You are here

Concern at rise in abuse cases reported to HIQA

Published 14/04/2016


Age Action has expressed concern at a substantial rise in reports of abuse contained in this morning’s report from HIQA on its nursing home inspection service. 

The organisation also said that investment in community care would enable thousands of older people to stay at home and to avoid going into nursing homes.

Justin Moran, Head of Advocacy and Communications at Age Action, said: “We welcome the robust and independent monitoring that HIQA provides, but we are concerned at the rise in reports of allegations of suspected or confirmed abuse. These rose from 357 in 2014 to 424 last year, an increase of almost 19 per cent.

“It is essential that all of these cases are reported to the HSE’s elder abuse case-workers and properly investigated. We need a proactive approach to tackling elder abuse with more training for care staff and ensuring residents know how to report cases of suspected abuse."

Age Action members campaigning for a fair State Pension
Age Action members in Cork campaigning for better long-term care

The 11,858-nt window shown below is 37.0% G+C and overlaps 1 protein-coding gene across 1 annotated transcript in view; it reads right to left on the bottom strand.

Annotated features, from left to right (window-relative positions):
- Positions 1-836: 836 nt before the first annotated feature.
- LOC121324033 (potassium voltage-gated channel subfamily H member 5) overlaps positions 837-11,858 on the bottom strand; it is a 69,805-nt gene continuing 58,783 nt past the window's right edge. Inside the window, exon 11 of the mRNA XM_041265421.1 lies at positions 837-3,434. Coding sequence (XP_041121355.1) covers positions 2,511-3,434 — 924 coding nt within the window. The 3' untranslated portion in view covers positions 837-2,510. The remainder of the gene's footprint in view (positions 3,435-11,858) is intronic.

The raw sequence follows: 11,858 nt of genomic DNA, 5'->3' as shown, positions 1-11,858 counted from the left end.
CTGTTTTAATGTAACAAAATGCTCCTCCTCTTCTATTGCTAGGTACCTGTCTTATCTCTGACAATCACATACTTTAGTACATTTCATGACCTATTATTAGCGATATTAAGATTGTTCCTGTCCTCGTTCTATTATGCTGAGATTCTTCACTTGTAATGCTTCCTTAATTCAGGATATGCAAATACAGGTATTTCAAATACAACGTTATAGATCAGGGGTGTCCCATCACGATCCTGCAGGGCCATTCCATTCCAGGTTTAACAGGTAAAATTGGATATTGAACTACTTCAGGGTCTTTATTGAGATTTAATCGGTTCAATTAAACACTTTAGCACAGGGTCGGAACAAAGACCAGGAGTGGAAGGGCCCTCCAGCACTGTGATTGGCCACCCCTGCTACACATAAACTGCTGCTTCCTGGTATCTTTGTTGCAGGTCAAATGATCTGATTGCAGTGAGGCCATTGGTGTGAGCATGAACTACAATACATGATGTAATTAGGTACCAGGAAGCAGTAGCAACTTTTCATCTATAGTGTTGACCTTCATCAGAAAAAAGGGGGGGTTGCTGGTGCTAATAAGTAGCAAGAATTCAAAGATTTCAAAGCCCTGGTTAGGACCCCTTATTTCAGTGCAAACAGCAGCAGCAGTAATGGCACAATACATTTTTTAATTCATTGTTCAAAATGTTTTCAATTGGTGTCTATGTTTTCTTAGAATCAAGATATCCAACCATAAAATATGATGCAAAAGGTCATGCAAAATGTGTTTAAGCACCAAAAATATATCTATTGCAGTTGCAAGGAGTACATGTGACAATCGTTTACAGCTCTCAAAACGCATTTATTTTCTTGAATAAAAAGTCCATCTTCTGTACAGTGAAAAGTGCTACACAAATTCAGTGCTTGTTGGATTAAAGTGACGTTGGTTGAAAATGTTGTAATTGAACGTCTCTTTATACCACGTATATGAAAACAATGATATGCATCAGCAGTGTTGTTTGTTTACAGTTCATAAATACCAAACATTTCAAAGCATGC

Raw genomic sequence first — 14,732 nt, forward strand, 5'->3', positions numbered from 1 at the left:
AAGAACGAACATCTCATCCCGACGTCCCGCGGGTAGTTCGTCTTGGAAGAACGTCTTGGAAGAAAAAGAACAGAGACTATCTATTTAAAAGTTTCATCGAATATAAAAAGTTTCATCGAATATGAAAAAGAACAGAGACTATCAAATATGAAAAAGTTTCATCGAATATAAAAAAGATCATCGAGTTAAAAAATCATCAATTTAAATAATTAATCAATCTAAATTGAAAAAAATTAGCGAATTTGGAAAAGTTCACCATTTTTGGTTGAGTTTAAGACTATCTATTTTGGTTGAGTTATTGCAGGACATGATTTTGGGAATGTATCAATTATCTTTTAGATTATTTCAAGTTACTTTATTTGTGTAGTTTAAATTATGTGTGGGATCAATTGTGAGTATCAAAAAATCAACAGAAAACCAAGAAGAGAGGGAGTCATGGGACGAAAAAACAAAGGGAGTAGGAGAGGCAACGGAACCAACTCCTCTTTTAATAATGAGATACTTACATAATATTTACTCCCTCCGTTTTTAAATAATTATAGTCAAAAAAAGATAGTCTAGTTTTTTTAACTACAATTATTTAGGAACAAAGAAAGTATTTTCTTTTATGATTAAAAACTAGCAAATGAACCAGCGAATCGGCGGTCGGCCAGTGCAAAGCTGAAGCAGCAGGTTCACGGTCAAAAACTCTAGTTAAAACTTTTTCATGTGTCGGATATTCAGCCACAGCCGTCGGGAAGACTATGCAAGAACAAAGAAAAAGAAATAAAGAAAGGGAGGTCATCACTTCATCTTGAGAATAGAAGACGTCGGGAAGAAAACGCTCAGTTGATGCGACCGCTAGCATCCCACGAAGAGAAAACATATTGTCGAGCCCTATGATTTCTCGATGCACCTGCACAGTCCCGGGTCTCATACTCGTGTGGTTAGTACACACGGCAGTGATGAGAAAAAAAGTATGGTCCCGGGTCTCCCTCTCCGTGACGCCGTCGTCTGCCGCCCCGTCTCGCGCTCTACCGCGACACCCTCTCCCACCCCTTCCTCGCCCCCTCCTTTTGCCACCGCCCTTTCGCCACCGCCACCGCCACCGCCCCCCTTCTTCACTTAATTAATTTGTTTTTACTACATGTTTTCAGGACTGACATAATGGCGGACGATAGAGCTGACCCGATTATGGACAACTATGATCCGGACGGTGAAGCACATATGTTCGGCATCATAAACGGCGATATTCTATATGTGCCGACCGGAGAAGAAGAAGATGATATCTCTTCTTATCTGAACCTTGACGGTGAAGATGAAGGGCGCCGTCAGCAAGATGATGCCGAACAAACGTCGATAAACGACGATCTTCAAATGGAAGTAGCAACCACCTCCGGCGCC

Bigger question

Mr Moran continued: “But there is a much bigger question to be asked. Why are so many people in nursing homes in the first place?

“Many older people need quality nursing home care, but thousands could be at home with their families and in their communities if the proper supports were provided.

“That’s what they want. It’s what the Government’s National Positive Ageing Strategy promises. And it’s better value for money.

“The next Government must prioritise investment in services that enable older people to stay home as long as possible and introduce a statutory right to community care.”


STOP67 calls for inclusion of advocates for women and older people on Pensions Commission

(13 November) The STOP67 Coalition has expressed its disappointment at the failure of the Government to appoint sufficient members to the Pensions Commission who reflect the interests of those most affected by the proposed pension age increase and, in particular, organisations representing women and older people. The Coalition includes the National Women’s Council (NWC), SIPTU, Age Action and Active Retirement Ireland.

In a letter to An Taoiseach, Micheál Martin, the Coalition said it was “shocked and surprised” that the Commission does not include the representatives of so many of those directly affected by the proposed pension age increase. This followed the announcement by the Government of the members of the Commission, which is due to assess whether the pension age should be increased to 67 years and to set out a future plan for the pension system.